Separate names with a comma.
Discussion in 'After Hours Lounge (Off Topic)' started by Jeremy Illingworth, Sep 16, 2001.
My uncle was wondering and now I am too.
The 1914-1918 war was originally called The Great War or The World War. It only got the "I" tacked on after the outbreak of the 1939-1945 war, which Churchill and others immediately referred to as World War II. See among other papers Churchill's war memoirs.
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With respect, Dennis, not quite. Although it was most commonly called 'The Great War' by the general public it was also known as the First World War almost as soon as hostilities ceased. To quote the relevant section from Nigel Ree's Dictionary of Phrase and Fable:
"FIRST WORLD WAR Known first as the 'European War', it became known quite rapidly as the Great War. By 10 September 1918, Lt-Col C. a Court Repington was referring to it in his diary as the 'First World War', thus: 'I saw Major Johnstone, the Harvard Professor who is here to lay the bases of an American History. We discusssed the right name for the war. I said that we called it now 'The War', but that this could not last. To call it 'The German War' was too much flattery for the Boche [contemporary slang for the Germans]. I suggested 'The World War' in order to prevent the millennium folk from forgetting that the history of the world was the history of the war.' Repington's book entitled 'First World War 1914-1918' was published in 1920. Presumably this helped popularize the name for the war, ominously suggesting that it was the first in a series."
Ah, yes, but 'First World War' and 'World War One' are different. The former can allude to the fact that great war, which involved the whole world was *A* first, the first time a war had been fought on such a scale. The latter name implies an ordering.
Yes, the exact terms 'World War I' and World War II' came into being after 1945. 'Second World War' was used as a phrase whilst the combat was still taking place, implying that 'First World War' had already gained currency. Indeed, people were already talking about a second world war in the 1930s, since the mess made of the Versailles Treaty practically guaranteed a further conflict. My point (sorry, I should have expressed this more clearly) is that the idea of a labelling a world conlict as a first, second, or whatever, had been thought of before 1945.
Correct me if im wrong, but wasen't World War I also regraded as "The War to end all Wars" after the armistise was signed and all the way up to the begining of WW2.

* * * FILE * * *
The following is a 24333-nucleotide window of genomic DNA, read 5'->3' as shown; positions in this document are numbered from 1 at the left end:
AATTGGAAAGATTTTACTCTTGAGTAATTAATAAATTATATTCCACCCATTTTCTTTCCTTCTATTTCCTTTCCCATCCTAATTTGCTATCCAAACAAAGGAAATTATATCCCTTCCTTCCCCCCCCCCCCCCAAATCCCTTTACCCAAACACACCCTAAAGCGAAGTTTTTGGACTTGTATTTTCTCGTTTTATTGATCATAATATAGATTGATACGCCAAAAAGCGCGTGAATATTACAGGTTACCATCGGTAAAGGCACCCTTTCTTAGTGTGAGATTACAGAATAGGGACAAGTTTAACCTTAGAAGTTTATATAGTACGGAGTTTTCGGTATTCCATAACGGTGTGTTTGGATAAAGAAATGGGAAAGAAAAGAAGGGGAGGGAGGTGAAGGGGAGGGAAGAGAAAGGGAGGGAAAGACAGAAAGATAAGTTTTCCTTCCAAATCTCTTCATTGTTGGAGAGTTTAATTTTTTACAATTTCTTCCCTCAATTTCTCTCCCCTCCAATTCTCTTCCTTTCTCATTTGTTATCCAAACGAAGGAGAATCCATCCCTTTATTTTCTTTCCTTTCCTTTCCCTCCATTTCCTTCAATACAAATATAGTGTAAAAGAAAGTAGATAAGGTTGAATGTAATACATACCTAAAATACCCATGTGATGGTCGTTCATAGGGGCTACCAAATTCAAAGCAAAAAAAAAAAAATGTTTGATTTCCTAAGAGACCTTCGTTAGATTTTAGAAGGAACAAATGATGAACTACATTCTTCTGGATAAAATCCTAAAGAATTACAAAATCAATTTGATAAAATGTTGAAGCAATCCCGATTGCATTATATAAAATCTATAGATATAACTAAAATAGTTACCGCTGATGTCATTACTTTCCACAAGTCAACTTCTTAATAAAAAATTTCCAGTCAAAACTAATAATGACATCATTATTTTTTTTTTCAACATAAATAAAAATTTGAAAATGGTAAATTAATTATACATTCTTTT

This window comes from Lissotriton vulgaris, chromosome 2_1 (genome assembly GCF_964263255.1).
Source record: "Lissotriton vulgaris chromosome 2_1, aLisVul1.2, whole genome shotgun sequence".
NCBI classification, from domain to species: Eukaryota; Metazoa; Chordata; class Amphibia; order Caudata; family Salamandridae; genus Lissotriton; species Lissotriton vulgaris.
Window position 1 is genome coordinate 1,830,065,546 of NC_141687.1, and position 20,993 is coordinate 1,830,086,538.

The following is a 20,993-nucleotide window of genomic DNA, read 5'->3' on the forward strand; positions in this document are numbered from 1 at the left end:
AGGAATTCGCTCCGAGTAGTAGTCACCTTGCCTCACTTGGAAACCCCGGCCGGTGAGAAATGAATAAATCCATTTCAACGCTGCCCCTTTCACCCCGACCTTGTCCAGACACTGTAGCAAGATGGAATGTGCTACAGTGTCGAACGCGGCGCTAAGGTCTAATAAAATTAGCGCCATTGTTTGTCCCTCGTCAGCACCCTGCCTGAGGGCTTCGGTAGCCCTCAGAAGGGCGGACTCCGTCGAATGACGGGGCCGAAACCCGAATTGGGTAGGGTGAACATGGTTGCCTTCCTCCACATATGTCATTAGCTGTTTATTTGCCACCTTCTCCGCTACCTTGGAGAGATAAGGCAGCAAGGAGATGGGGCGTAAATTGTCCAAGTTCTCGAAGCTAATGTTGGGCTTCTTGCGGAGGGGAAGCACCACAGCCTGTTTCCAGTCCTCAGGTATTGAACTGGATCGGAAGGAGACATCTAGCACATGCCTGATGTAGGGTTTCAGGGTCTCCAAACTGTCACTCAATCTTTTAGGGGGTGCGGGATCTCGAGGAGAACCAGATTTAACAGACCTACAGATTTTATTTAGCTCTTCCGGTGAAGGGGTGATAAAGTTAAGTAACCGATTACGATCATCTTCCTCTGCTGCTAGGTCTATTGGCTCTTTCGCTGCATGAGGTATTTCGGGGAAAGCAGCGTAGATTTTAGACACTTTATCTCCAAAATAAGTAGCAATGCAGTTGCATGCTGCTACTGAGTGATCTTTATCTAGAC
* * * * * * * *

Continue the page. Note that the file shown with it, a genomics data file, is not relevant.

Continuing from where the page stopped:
So are we going to be in World War 3 now? I think it was always assumed that WW3 would be nuclear, I don't think that necessarily is true.
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WWI was regarded as the 'war to end all wars'. At first, after the sheer carnage, people imagined that the sheer horror would make future wars impossible - politicians and military leaders would be deterred by the human cost for ordinary civilians and troops (yeh, right). As the 1930s progressed, people began to see that another conflict was almost inevitable, with either Nazi Germany or the Soviet Union as the cause (most people in the UK and USA suspected the latter), and the term 'war to end all wars' began to be used with increasing irony.
Actually it's becoming vogue to refer to the so-called Cold War as "WWIII". After all, over 100,000 US troops died in combat in the so-called Cold War, counting Korea and Vietnam and others.
I guess what we're in now is WWIV. Einstein was wrong. We aren't using sticks and rocks.
I once read a collection of detective/puzzle stories, where a sword allegedly presented to a Confederate general was considered fake, because it was for valour in "The First Battle of Bull Run" and dated shortly after said battle; rationale being that at that time, no one knew there would be a second battle (and also because the Confederates referred to the battle as Manassas, Bull Run being the Union term).
Logically, it seems odd to refer to World War One as such prior to the outbreak of WW2. Perhaps it's just a sad reflection of the times, that even in 1920 they fully expected a second world war to break out in the future?
I have a history book from 1925, entitled "History of the World War".
I didn't notice when I first read and posted in this thread, but now I see that it was started in September 2001! Before I even joined, which is why I didn't read/post the first go-around. Dennis, how on earth did you spot this thread and revive it?
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Here are some interesting comments sent to the NRO's "the corner" today.